Thursday, January 29, 2009

Koinonia Foundation

I have been encouraged by the Chairman and others to join the Board of Directors for the Koinonia Foundation. This foundation is an inter-denominational Christian agency that offers services, counseling, and referrals to the needy in a 5 zip code area of Northern Virginia, and has been doing so for over 40 years. Koinonia has a food pantry, a clothing closet, and offers limited financial assistance for things like rent, utilities, and prescription drugs. They also do special outreaches each year that include Thanksgiving and Christmas meals, food drives, and Christmas presents to needy children.

More recently, Koinonia has attempted to integrate a more well-rounded approach to serving the poor. In addition to focusingy on the kinds of tangible assistance mentioned above, they have begun to integrate equally essential intangibles such as financial and employment counseling that equips the poor with skills to help break free from ingrained dependency on social services to get by. They also Christian witness and community for those who desire it

Like many other charitable and ministry organizations these days, Koinonia faces significant budget challenges, as well as serious spatial challenges (their present facility is far too small to be able to offer the expansive outreach Koinonia believes it is called to, and which the community would no doubt benefit from). Those who have served in the trenches of mercy ministry far more than I have know all too well the almost constant difficulties and challenges that come with the territory of doing ministry along the breaking point of desperation and hopelessness in the lives of those created in God's image. The work is tough, and can be heartbreaking. But like many others who toil in this particular vineyard, Koinonia is doing good work and offering hope to those who most need it.

The Koinonia facility is located on Franconia Rd, just east of Franconia Elementary behind the parking lot of Franconia Methodist Church.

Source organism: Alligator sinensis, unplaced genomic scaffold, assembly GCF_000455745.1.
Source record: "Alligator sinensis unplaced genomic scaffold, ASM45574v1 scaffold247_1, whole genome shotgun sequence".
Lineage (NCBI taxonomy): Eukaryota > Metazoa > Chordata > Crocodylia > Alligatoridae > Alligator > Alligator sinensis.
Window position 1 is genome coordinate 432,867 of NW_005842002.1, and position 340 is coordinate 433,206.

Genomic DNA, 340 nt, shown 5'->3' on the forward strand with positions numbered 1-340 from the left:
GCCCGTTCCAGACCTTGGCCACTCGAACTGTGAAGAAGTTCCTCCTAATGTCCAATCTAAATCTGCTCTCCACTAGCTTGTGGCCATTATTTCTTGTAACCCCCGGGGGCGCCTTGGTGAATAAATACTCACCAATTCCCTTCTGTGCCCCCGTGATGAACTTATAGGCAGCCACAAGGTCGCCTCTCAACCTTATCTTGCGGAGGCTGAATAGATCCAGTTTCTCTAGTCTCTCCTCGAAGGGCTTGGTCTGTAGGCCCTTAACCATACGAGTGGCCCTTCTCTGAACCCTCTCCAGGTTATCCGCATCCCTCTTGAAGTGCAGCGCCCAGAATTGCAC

To those who live in this geographic area and are in need, please visit Koinonia. There's no shame in seeking assistance, and the volunteers at Koinonia are helpful, compassionate, and friendly.

To anyone regardless of geography who is not in need and is in a position to give, Koinonia could certainly use your support, both prayerful and financial. There are many very good ministries and organizations that one can donate their time and treasure as they feel led. Koinonia is not special in this regard. But it is a most worthy organization for those who feel led to partner with them in serving the poor. Might I ask anyone who reads this blog to prayerfully consider exploring how God might be leading you as you read this post.

I encourage everyone to visit Koinonia online to find out more about what the Foundation is doing, how they're doing it, what the community's needs are, and how you can either avail yourself of their services, or contribute to their work.


Monday, January 05, 2009

Jesus - Life-Changing or Life-Enhancing?

A fellow Elder in my church passed along a comment made by the current Anglican Archbishop of York, John Sentamu, which is worth reflection:

The scandal of the church is that the Christ-event is no longer life-changing; it has become life-enhancing. We've lost the power and joy that make real disciples and we've become consumers of religion and not disciples of Jesus Christ.

Now obviously, the issue of life-changing and life-enhancing is not necessarily an either/or proposition. But the manner in which Sentamu frames the issue is nonetheless instructive, because of the way in which he seems to define 'life-enhancing' in consumerist terms.